Markets & Economy

Hedge funds and rental houses: The beginning of the end of a bad idea

Wall Street's interest is shrinking
  • Five years ago, Wall Street hedge fund and real estate investors planned to hijack the single family rental business by purchasing foreclosures at a deep discount, bundling them into securities and selling them to institutional investors.
  • By the end of Q1 2016, the institutional investor market share fell to 2.6 percent.
  • As Wall Street’s share in rentals shrinks, it’s the beginning of the end of a bad idea.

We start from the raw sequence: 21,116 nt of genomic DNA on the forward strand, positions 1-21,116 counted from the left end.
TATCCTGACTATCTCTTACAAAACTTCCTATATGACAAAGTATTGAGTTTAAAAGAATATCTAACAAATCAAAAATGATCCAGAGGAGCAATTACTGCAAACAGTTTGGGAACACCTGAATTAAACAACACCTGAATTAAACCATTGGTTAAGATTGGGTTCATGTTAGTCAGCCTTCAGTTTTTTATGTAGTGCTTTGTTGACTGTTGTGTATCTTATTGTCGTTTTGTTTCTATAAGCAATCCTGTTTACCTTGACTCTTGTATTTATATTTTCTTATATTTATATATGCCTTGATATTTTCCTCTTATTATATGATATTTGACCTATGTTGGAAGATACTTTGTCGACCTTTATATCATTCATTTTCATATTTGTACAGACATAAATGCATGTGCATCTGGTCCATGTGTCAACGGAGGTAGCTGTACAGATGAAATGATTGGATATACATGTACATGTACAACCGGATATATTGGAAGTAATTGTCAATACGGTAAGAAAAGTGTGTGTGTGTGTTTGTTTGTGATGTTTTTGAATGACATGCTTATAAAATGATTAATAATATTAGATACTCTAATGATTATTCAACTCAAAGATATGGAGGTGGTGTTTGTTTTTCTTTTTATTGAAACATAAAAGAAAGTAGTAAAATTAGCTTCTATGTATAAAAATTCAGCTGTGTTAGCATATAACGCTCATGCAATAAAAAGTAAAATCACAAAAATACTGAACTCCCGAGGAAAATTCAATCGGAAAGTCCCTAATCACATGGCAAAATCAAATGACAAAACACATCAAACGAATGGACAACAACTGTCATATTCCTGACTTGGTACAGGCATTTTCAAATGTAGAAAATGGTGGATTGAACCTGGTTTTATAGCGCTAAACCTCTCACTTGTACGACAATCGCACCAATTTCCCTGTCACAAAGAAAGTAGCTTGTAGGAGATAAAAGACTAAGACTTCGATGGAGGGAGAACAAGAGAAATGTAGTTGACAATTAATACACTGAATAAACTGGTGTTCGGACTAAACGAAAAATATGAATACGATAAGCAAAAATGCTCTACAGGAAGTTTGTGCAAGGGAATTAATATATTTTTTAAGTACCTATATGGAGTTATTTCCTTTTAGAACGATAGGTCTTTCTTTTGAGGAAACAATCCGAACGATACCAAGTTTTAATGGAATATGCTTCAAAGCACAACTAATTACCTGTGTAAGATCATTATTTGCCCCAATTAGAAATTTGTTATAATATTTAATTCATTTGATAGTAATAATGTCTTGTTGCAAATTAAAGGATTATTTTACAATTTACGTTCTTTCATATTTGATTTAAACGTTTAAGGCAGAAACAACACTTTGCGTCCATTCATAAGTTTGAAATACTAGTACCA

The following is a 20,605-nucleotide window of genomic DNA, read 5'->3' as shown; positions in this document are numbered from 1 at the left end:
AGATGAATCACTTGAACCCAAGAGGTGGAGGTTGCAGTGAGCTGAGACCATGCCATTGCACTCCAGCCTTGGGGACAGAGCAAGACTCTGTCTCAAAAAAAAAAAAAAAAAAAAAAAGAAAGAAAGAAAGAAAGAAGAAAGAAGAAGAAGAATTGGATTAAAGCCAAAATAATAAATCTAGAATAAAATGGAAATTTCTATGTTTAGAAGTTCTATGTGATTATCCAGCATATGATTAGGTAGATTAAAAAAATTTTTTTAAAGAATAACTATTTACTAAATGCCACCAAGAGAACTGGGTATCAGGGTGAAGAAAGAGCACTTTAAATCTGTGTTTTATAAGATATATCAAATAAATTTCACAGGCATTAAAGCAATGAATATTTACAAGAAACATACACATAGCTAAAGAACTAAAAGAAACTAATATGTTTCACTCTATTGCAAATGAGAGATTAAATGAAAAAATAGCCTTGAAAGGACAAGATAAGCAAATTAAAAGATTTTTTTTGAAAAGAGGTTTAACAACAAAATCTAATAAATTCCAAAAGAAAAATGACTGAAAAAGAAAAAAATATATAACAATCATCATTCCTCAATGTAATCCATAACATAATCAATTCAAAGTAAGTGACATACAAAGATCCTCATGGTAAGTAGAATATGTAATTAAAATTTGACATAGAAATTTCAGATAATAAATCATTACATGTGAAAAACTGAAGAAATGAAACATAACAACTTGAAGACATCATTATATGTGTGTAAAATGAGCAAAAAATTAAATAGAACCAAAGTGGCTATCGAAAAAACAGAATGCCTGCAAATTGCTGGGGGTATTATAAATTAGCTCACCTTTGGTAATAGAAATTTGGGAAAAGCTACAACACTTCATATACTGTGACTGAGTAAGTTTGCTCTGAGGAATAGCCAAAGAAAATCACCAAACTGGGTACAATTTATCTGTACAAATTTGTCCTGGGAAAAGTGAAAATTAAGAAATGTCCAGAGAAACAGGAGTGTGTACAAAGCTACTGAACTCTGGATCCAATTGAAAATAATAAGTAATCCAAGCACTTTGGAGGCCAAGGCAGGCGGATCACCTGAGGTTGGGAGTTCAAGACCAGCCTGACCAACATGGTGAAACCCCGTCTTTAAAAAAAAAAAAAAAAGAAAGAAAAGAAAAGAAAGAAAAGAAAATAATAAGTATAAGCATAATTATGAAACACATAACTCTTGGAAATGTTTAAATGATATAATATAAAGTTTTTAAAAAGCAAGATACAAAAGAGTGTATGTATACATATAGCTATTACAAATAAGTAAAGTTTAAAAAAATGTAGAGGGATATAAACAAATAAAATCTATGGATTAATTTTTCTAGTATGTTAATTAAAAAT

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Five years ago, more than a dozen Wall Street hedge funds and real estate investment trusts armed with fistfuls of cash made plans to hijack the single family rental boom by spending billions to buy up thousands of foreclosures at fire sale prices. Attracted by returns exceeding 8 percent a year generated by the small investors who dominate the business, they planned to purchase foreclosures at deep discount, bundle then into securities and sell the bonds to institutional investors. The Wall Street landlords would get their money back up front, transfer the risk to investors and use the proceeds to finance even more purchases to create more securities. Best of all, they would continue to control their securitized rental assets by managing the properties for 10 percent of gross rents a year. However, the entry of big money drove up foreclosures prices and immediately began to reduce the discount factored into many institutional investors’ game plans. Hedge funds like Blacksto...